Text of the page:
But she was wrong. Stevie would never
have been so stupid.

It's an over-used word these days,
but he was...

He was a genius.

My miraculous boy.

My little pal.

Michelle, why didn't you tell us?

I've learnt it's the surest way
to be dismissed.

They give you a little card
with a number on it, a helpline.

At least as Miss Marple
I got a few extra days,

got a little bit closer.

I started by going backwards,
trying to piece together the last
days,

but it was all too confusing.

So I started at the beginning.

I must have visited every day
of his life since he left me.

But I still don't know why he died.

That was his first day at Davy
Institute.

His first day as Alex Falconer's
research assistant.

All that promise, all that
excitement.

And no idea what was to come.

What happened?

Alex Falconer, never satisfied.

Nothing Stevie did was good enough.

He didn't work hard enough.
He wasn't rigorous.

Stevie had his own way of working.

But Alex Falconer is such a narrow...

He sacked Stevie.

And then he came to the inquest
and he stood up there in front of me

and told me that my son was a drug
addict.

My son did not die of an overdose.

My son would never have been so
stupid.

How do you think he died, Michelle?

But you blame Alex Falconer for his
death?

I don't know what he did.
I don't know how it happened.

You actually think he killed him?
Yes. Yes, I do.

With every fibre of my being.
But why would he kill your son?

Perhaps Stevie found something out,
something about Alex.

Like what?
I don't know. I don't know.

All right, I'll put a brew on.

You're rather nice, you two.

Michelle, you've got nothing in.

I can't be bothered to eat.
I just need to sleep.

Nip out and get her
a bit of shopping in, will you?

I don't know, simple stuff,
teabags and milk.

Hello again.

Oh, hi.

Are you all right?
Yes. Yeah, sorry. I'm a bit...

I'm in a bit of a rush, actually.
I can't really stop.

No, of course. Are you sure you're
all right?

Yeah, yeah, just had a bit of a day.
Boss from hell.

Look, I've gotta go.
But I'll see you round, OK?

Coroner's report on Stevie's death.

Blood tox, amphetamine and cocaine.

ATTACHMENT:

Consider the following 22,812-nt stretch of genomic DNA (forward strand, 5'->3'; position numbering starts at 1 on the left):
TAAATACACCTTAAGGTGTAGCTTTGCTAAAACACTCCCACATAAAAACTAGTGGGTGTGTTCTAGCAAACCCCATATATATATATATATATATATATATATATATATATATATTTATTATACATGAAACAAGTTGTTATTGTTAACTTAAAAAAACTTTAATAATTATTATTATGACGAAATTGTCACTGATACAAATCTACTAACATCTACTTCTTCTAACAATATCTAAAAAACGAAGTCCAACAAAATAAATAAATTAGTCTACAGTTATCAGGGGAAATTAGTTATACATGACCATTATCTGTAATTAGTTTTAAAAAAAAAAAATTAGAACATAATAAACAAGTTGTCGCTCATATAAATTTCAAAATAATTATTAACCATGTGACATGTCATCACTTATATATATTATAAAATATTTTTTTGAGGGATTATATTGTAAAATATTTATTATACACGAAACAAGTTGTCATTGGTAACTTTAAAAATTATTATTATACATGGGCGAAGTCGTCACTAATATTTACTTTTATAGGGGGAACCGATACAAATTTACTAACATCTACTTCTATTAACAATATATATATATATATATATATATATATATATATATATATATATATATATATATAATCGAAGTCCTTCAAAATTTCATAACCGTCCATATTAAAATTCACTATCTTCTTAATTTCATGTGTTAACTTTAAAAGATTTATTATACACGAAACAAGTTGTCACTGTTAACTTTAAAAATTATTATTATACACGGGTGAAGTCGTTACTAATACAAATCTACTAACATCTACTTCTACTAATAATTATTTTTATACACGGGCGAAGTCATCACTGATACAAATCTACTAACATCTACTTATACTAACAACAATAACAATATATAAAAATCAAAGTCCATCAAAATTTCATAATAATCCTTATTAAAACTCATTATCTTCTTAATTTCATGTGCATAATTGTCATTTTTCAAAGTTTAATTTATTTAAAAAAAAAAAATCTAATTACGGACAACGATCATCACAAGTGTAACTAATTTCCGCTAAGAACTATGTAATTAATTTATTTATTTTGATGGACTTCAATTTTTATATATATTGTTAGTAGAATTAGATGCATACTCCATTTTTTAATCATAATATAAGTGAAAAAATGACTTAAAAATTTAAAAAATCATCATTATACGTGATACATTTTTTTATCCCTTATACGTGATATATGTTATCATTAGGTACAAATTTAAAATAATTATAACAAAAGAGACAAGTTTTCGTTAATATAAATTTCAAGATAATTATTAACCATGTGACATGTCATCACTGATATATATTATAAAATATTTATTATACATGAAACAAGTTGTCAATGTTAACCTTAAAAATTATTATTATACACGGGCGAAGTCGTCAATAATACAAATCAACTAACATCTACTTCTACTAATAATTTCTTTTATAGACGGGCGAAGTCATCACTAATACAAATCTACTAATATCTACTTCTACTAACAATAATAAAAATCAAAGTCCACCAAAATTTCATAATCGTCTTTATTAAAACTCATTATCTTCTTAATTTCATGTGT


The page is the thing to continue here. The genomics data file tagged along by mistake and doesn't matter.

Drug-related paraphernalia
in Stevie's rooms,

and all his fellow students,

well, they testified that he was
well-known for his drug use.

Two-day inquest. Open and shut case.

He had eclectic tastes.

Kurt Cobain.

Da Vinci notebooks.

Ralph Waldo Emerson.

"Science does not know
its debt to imagination."

"Love, love, love,

that is the soul of genius."

Mozart.

"You have been noticed."

Wednesday Club.

"You are under consideration."

"You have been chosen."

Sorry to wake you.

Michelle, was Stevie a member
of the Wednesday Club?

They were very keen on Stevie, of
course.

But Stevie wasn't interested.
A club for geniuses?

He knew what he was. He didn't need
to be in a club to prove it.

One of the tutors at Carlyle College
wanted him to join.

I think he was involved in some way.

He hounded him, in fact. But Stevie
couldn't have given a damn.

One of the tutors? Which tutor?

Conor Hawes. The Reverend Doctor.

Well, Stevie was
an exceptional talent, but arrogant.

Arrogance is, in my opinion,
the grossest of all stupidities.

In rejecting the Wednesday Club,
in thinking himself too good for it,

he proved himself unworthy of it.

And yet you hounded him.
That's what we're told.

And Vincent Vega and Mia Wallace?

They were down at our station
yesterday hell bent on wasting police
time.

Were they?
Well, yes, that doesn't surprise me.

Vincent and Mia are a couple of
self-styled postmodernists.

They're attempting to perpetrate an
act of living postmodernism.

An act of living postmodernism.

They're seeking to challenge
the authority of the establishment.

In this instance, the police.

But I'm afraid they won't get in.
There's no real depth to their
thinking.

It's fancy-dress intellectualism.

They're simply not interesting
enough.

And yet they're under consideration.
They must have done something right.

What are you suggesting?

You placed a bid for the Snark
manuscript to goad your brother.

You hounded Stevie Marber.

You've got these kids waiting and
hoping.

What I'm beginning to sense from you,
Dr Hawes,

is a taste for manipulating people.

You have a morbid horror of talent,
don't you?

I see you're wearing your brother's
watch.

"Second to none." That's you now, is
it, now that Murray's dead?

Don't leave Oxford, sir.
We haven't finished with you yet.

Living postmodernism. I've never
heard such a load of old cobblers.

That's not what they're up to.
That's not how they were gonna get
in.

Let's just suppose that Murray was
getting close to a solution to the
Snark

and Conor has to try and block him.

And then Murray gets his hands
on this manuscript that holds the
key.

Conor can't let his brother win.
He'd rather let his brother die.

And he's got these two kids
who are desperate to get into this
club.

So he can get them to do anything
just on the promise of it.

It's a story.

Yeah, but do people
really plot and scheme and kill

over some daft puzzle?
A misguided person might.

"Will no-one rid me
of this turbulent priest?"

Murder by mistake?
Murder by misinterpretation?

Whichever way you look at it, it's
murder by proxy.

Tell us about the Wednesday Club.